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Donations for murdered state police trooper’s family stolen

Posted at 8:48 AM, Apr 20, 2016
and last updated 2016-04-20 18:00:50-04

YORKTOWN, Va. -- A donation jar at a Yorktown 7-Eleven that helped raise money for the family of slain Virginia State Trooper Chad Dermyer was stolen off the counter early Tuesday morning, according to York-Poquoson Sheriff’s Office spokesman Lt Dennis Ivey Jr.

"The clerk said he [the suspect} was a regular who drives a dark 4-door car," Ivey said. "The clerk said he would call police if the man returned."

Donation jar theft suspect (PHOTO: York-Poquoson Sheriff’s Office)

Donation jar theft suspect (PHOTO: York-Poquoson Sheriff’s Office)

It was unclear how much money was in the donation jar when it was stolen from the Route 17 convenience store.

Anyone with information about the man in the photo was asked to call the Sheriff’s Office tip line at (757) 890-4999 or the Crime Line at 1-888-LOCK-U-UP.

Donations for Trooper Dermyer poured in from across the country

In the days following Dermyer's death, the executive director of the Virginia State Police Association said $55,000 in donations had been sent in from around the country. That money would go to support the trooper's widow and two children.

Trooper Dermyer and family

Trooper Dermyer and family

Wayne Huggins, who has been a member of the Virginia State Police Association since the 1970s, said he had never seen such an outpouring of support for a fallen trooper.

How to Help

The Virginia State Police Association is accepting donations for the Dermyer family.

Checks should be addressed to VSPA Emergency Relief Fund and with Trooper Dermyer in the “memo” line.

Donations can be mailed or dropped off at the VSPA at 6944 Forest Hill Avenue in Richmond, Virginia 23225.

Dermyer's Death

Virginia State Police Superintendent Colonel W. Steven Flaherty described the March 31 fatal shooting as something that happened without alarm and within seconds.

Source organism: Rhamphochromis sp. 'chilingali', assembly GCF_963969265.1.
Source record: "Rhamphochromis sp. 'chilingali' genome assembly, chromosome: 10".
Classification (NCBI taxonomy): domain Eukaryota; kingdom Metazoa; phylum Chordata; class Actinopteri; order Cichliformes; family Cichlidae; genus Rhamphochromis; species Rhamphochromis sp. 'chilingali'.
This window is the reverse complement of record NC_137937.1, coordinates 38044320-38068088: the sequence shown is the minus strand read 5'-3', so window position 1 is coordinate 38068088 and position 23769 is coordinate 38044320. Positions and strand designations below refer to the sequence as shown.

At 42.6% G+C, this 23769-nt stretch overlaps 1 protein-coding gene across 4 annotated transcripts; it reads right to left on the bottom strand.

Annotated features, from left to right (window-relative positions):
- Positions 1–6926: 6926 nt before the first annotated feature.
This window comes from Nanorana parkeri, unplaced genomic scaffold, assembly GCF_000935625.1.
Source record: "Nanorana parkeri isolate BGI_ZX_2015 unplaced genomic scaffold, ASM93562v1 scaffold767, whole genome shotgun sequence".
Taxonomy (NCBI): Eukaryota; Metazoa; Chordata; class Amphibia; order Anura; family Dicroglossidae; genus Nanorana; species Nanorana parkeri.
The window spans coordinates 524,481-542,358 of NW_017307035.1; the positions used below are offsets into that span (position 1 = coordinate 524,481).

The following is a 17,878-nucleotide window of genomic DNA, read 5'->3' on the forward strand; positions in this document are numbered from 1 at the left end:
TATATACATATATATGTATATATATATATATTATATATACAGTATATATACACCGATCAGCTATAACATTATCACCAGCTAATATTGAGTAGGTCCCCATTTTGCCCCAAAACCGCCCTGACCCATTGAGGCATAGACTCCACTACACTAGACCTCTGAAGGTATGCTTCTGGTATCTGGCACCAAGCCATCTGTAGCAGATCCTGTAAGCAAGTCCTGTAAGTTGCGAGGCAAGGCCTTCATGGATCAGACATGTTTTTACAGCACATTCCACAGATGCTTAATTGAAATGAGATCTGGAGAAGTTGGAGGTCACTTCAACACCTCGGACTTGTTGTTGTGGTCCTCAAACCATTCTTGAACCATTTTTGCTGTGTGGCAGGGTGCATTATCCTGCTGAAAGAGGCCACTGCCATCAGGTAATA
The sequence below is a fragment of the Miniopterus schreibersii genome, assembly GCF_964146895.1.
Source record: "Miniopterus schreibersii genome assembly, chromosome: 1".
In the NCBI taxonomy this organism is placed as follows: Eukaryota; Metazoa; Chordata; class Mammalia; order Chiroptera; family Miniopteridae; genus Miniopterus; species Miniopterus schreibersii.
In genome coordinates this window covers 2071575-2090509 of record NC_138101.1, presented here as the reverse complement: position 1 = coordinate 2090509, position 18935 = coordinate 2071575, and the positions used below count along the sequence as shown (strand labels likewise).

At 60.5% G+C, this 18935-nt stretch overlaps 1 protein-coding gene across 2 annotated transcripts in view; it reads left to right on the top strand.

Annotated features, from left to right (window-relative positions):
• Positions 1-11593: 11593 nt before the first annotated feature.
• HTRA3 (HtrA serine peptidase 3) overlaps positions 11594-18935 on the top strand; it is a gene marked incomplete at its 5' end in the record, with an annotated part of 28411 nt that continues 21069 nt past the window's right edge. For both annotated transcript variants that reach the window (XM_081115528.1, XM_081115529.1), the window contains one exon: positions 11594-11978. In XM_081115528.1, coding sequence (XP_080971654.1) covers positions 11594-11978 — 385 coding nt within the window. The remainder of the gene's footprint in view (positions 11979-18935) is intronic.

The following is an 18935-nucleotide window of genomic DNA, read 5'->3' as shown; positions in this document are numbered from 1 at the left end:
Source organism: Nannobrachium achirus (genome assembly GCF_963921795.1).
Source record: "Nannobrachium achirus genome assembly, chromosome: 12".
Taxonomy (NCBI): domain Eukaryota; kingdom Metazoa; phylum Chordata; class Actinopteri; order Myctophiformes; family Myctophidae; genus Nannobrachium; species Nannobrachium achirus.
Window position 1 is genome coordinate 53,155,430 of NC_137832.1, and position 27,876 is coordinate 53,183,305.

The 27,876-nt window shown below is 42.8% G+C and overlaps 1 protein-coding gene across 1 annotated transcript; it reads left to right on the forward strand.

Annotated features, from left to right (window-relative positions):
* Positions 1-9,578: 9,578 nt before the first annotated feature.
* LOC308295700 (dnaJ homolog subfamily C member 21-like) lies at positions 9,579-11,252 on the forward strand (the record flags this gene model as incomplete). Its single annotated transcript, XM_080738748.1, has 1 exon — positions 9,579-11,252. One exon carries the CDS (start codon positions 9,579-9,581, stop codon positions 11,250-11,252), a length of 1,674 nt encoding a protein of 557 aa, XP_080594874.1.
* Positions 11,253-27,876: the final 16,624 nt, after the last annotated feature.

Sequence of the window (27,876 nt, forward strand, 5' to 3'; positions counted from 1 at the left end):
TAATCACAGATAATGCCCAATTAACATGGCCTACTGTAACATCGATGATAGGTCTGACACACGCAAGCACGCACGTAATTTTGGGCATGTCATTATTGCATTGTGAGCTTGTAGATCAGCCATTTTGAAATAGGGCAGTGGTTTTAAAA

Dermyer and 16 other troopers, special agents, and supervisors, were going through a training operation at the bus station, when he approached James Brown III, 34, of Aurora, Illinois. The interaction was part of Trooper Dermyer's introductory training, as he was new to the counter terrorism and criminal interdiction unit.

Dermyer tried to carry a conversation with Brown near the front entrance of the bus station around 2:40 p.m., but within seconds Brown pulled out a 40 caliber Beretta semi-automatic pistol from his pants and shot Dermyer multiple times.

At that point, two troopers returned fire, striking Brown and taking him into custody. Brown was transported to VCU Medical Center where he died.

The Shooter

Col. Flaherty said Brown was coming from Raleigh and headed to Chicago through the Greyhound bus with 143 rounds of unspent ammunition in his possession.

CBS 6 reporter Mark Holmberg uncovered brown’s extensive criminal history in his home state of Illinois, with charges including murder, intent to kill, aggravated battery with a firearm, failure to obey police, and aggravated battery of a pregnant woman.

Edith Brown, who helped raise Brown and had allowed him to stay with her until December, when she said she told him he had to leave, said her nephew's actions did not surprised her

"He always liked the criminal side," she said. "He had a lot of anger about the police in the past. He pretty much thought he wanted to be infamous . . . in terms of having a showdown. He always praised those people who got into shootouts with police."

Virginia State Police Trooper Chad Dermyer

Before joining state police, Dermyer served with the City of Newport News Police Department and the Jackson, Mich., Police Department. Dermyer also served four years with the U.S. Marine Corps.

He is survived by his wife Michelle and two young children.